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Quick Help needed on Diagonalization

  1. Dec 14, 2004 #1
    Could someone tell me how to get the P(inverse), P^-1. For example I read all the examples in my book and it has like given the matrix for P and then it finds the matrix for P(inverse)Vo , how do i find P^-1. Plz help me quickly.
    Ex. P= | 2 -1 |
    asdfasf| 3 as1 |
    and Vo=| 1 |
    iiiiiiiiiiiiiiiiii| 1 |

    so P^-1Vo=1/5 [ 2 -1](transpose)
    Last edited: Dec 14, 2004
  2. jcsd
  3. Dec 14, 2004 #2
    For two by two matrices, it is easy.

    For a 2x2 matrix

    [tex] A = \left(\begin{array}{cc}a&b\\c&d\end{array}\right) [/tex]

    The inverse is just...

    [tex] A^{-1} = \frac{1}{\|A\|} \left(\begin{array}{cc}d&-b\\-c&a\end{array}\right)
  4. Dec 14, 2004 #3
    thank you very much, it saved me so much time, also, is there a formula for a 3x3 matrix too or no.

    btw is ||A||= a^2 + b^2 - c^2 - d^2,
    just wondering, i dunno if thats right but what would it be for a 2x2 matrix.
    Last edited: Dec 14, 2004
  5. Dec 14, 2004 #4
  6. Dec 14, 2004 #5
    ok got it, thanx
  7. Dec 14, 2004 #6
    And no, what I had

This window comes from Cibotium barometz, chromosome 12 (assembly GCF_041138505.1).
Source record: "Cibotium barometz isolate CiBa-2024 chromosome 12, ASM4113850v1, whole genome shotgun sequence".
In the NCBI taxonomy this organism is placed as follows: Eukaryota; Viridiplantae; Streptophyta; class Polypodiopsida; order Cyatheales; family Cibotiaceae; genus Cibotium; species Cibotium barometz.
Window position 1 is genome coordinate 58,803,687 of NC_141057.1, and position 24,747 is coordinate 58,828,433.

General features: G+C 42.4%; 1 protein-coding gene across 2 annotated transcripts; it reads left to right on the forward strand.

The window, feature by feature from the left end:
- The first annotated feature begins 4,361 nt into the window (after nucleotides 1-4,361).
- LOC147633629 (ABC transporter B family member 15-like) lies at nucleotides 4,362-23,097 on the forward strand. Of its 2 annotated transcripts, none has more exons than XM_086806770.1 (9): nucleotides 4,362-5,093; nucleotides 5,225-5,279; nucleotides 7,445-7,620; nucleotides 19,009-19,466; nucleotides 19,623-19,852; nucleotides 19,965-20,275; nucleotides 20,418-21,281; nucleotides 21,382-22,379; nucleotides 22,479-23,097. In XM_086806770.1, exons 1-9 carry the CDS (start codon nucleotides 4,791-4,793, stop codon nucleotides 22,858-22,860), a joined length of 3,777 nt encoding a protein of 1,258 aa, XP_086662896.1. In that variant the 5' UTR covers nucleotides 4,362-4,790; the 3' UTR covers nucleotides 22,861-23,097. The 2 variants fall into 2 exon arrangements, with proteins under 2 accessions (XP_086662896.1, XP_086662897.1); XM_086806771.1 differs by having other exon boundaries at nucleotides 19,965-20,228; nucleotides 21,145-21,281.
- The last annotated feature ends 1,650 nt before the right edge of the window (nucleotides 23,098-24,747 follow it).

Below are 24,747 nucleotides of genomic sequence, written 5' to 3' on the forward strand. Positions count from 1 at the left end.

[tex] \|A\| [/tex] is the determinant of A. For a 2x2 matrix

    [tex] A = \left(\begin{array}{cc}a&b\\c&d\end{array}\right) [/tex]

    [tex] \|A\| = ad - bc [/tex]
  8. Dec 14, 2004 #7
    I have one more question, because sometimes its hard to figure out the eigenvector, i was wondering is there a easier way to figure what what the eigenvectors are besides using the equation
    http://mathworld.wolfram.com/eimg422.gif [Broken]
    Last edited by a moderator: May 1, 2017
  9. Dec 14, 2004 #8
    I don't recall so. But please, do yourself a favor and don't work them out by hand. It's just too much boring arithmetic...
  10. Dec 14, 2004 #9


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    Just to clarify terminology, that equation you linked to gives the eigenvalues, which you then use to find the eigenvectors by looking at the nullspace of [tex]A-\lambda I[/tex], where [tex]\lambda[/tex] is an eigenvalue.

    I do suggest you work these out by hand when first learning them. You're more likely to understand what an eigenvector is if you're swimming through the arithmetic trenches than if you're simply entering a matrix into a computer or calculator and having it spit out some answers for you. Of course if you feel you have fully mastered the concept, by all means use mechanical aid (and certainly don't shy from using it to check your work). Just my opinion.
    Last edited by a moderator: May 1, 2017
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